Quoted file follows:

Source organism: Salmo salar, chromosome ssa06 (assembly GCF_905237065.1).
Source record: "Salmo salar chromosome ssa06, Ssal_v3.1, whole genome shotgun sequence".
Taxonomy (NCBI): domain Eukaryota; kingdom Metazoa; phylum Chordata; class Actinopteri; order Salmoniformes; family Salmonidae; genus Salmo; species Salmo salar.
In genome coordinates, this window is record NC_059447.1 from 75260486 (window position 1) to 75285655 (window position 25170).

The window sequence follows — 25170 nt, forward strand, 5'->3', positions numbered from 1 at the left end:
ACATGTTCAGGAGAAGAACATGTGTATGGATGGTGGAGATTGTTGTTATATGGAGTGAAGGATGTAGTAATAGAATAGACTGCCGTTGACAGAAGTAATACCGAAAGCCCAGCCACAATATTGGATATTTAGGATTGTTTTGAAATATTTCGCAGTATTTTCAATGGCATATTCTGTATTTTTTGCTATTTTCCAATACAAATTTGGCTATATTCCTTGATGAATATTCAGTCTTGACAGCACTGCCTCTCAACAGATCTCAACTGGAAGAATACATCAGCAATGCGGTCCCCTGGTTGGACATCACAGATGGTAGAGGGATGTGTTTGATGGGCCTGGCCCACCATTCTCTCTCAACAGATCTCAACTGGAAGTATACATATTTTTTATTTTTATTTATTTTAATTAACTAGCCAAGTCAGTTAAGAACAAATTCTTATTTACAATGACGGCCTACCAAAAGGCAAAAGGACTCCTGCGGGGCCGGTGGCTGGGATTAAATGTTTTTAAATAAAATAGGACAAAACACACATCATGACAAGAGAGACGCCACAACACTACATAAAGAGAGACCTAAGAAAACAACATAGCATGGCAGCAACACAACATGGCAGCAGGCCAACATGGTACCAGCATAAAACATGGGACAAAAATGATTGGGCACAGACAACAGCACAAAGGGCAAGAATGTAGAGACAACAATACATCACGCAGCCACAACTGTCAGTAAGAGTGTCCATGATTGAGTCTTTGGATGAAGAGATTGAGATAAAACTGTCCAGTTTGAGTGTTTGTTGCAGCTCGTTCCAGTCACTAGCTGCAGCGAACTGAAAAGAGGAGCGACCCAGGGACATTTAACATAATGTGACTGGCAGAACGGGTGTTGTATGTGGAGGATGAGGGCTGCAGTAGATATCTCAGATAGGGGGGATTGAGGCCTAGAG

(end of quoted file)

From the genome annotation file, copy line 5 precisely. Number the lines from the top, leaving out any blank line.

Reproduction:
The window sequence follows — 25170 nt, forward strand, 5'->3', positions numbered from 1 at the left end: